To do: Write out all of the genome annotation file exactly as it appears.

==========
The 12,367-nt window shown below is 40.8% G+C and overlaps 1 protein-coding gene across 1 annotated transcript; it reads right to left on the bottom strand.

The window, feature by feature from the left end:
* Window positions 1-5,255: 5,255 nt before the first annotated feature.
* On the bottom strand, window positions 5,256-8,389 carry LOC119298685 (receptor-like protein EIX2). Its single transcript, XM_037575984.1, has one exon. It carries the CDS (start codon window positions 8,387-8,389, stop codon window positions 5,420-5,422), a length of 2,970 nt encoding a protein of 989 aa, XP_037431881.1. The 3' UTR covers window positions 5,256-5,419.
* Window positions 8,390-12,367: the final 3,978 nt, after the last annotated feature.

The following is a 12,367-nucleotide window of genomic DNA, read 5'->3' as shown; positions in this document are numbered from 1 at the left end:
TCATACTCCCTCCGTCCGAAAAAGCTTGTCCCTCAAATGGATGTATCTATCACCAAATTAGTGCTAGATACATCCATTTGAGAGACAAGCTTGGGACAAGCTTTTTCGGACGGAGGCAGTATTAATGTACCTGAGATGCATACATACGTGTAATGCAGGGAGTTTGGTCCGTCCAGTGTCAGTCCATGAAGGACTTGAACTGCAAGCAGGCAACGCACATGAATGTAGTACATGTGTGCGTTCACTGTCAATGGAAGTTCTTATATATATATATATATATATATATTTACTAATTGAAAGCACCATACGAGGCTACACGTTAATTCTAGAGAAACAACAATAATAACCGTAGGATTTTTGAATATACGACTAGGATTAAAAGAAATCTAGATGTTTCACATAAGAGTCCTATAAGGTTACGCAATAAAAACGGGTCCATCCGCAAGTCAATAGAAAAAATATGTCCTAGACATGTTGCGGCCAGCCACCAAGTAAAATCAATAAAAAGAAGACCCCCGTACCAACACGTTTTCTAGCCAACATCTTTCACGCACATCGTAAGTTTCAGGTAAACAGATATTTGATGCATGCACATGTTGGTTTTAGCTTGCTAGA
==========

The 12,367-nt window shown below is 40.8% G+C and overlaps 1 protein-coding gene across 1 annotated transcript; it reads right to left on the bottom strand.

The window, feature by feature from the left end:
* Window positions 1-5,255: 5,255 nt before the first annotated feature.
* On the bottom strand, window positions 5,256-8,389 carry LOC119298685 (receptor-like protein EIX2). Its single transcript, XM_037575984.1, has one exon. It carries the CDS (start codon window positions 8,387-8,389, stop codon window positions 5,420-5,422), a length of 2,970 nt encoding a protein of 989 aa, XP_037431881.1. The 3' UTR covers window positions 5,256-5,419.
* Window positions 8,390-12,367: the final 3,978 nt, after the last annotated feature.

The following is a 12,367-nucleotide window of genomic DNA, read 5'->3' as shown; positions in this document are numbered from 1 at the left end:
TCATACTCCCTCCGTCCGAAAAAGCTTGTCCCTCAAATGGATGTATCTATCACCAAATTAGTGCTAGATACATCCATTTGAGAGACAAGCTTGGGACAAGCTTTTTCGGACGGAGGCAGTATTAATGTACCTGAGATGCATACATACGTGTAATGCAGGGAGTTTGGTCCGTCCAGTGTCAGTCCATGAAGGACTTGAACTGCAAGCAGGCAACGCACATGAATGTAGTACATGTGTGCGTTCACTGTCAATGGAAGTTCTTATATATATATATATATATATATATTTACTAATTGAAAGCACCATACGAGGCTACACGTTAATTCTAGAGAAACAACAATAATAACCGTAGGATTTTTGAATATACGACTAGGATTAAAAGAAATCTAGATGTTTCACATAAGAGTCCTATAAGGTTACGCAATAAAAACGGGTCCATCCGCAAGTCAATAGAAAAAATATGTCCTAGACATGTTGCGGCCAGCCACCAAGTAAAATCAATAAAAAGAAGACCCCCGTACCAACACGTTTTCTAGCCAACATCTTTCACGCACATCGTAAGTTTCAGGTAAACAGATATTTGATGCATGCACATGTTGGTTTTAGCTTGCTAGA